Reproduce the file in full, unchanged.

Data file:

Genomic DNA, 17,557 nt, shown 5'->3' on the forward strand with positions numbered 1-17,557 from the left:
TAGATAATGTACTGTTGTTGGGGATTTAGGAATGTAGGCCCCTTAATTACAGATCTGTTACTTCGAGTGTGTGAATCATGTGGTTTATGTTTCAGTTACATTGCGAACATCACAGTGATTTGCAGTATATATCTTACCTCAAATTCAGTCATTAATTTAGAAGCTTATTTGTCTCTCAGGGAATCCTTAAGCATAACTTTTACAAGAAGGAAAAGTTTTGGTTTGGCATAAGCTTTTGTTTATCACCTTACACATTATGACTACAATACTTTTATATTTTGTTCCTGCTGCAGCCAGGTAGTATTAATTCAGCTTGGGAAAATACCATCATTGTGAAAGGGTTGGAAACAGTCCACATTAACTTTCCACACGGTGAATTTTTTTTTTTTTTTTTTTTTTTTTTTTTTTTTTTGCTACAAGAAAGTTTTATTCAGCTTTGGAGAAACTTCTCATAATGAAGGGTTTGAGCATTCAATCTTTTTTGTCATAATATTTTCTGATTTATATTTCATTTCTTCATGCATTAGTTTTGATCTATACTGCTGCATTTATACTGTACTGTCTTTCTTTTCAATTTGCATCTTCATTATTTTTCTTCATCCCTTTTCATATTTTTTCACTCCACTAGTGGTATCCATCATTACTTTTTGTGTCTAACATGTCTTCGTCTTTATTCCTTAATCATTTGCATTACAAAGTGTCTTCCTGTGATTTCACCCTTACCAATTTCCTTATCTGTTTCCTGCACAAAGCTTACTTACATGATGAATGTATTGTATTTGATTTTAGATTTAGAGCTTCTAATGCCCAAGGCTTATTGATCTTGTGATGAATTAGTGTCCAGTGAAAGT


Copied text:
Genomic DNA, 17,557 nt, shown 5'->3' on the forward strand with positions numbered 1-17,557 from the left:
TAGATAATGTACTGTTGTTGGGGATTTAGGAATGTAGGCCCCTTAATTACAGATCTGTTACTTCGAGTGTGTGAATCATGTGGTTTATGTTTCAGTTACATTGCGAACATCACAGTGATTTGCAGTATATATCTTACCTCAAATTCAGTCATTAATTTAGAAGCTTATTTGTCTCTCAGGGAATCCTTAAGCATAACTTTTACAAGAAGGAAAAGTTTTGGTTTGGCATAAGCTTTTGTTTATCACCTTACACATTATGACTACAATACTTTTATATTTTGTTCCTGCTGCAGCCAGGTAGTATTAATTCAGCTTGGGAAAATACCATCATTGTGAAAGGGTTGGAAACAGTCCACATTAACTTTCCACACGGTGAATTTTTTTTTTTTTTTTTTTTTTTTTTTTTTTTTTTGCTACAAGAAAGTTTTATTCAGCTTTGGAGAAACTTCTCATAATGAAGGGTTTGAGCATTCAATCTTTTTTGTCATAATATTTTCTGATTTATATTTCATTTCTTCATGCATTAGTTTTGATCTATACTGCTGCATTTATACTGTACTGTCTTTCTTTTCAATTTGCATCTTCATTATTTTTCTTCATCCCTTTTCATATTTTTTCACTCCACTAGTGGTATCCATCATTACTTTTTGTGTCTAACATGTCTTCGTCTTTATTCCTTAATCATTTGCATTACAAAGTGTCTTCCTGTGATTTCACCCTTACCAATTTCCTTATCTGTTTCCTGCACAAAGCTTACTTACATGATGAATGTATTGTATTTGATTTTAGATTTAGAGCTTCTAATGCCCAAGGCTTATTGATCTTGTGATGAATTAGTGTCCAGTGAAAGT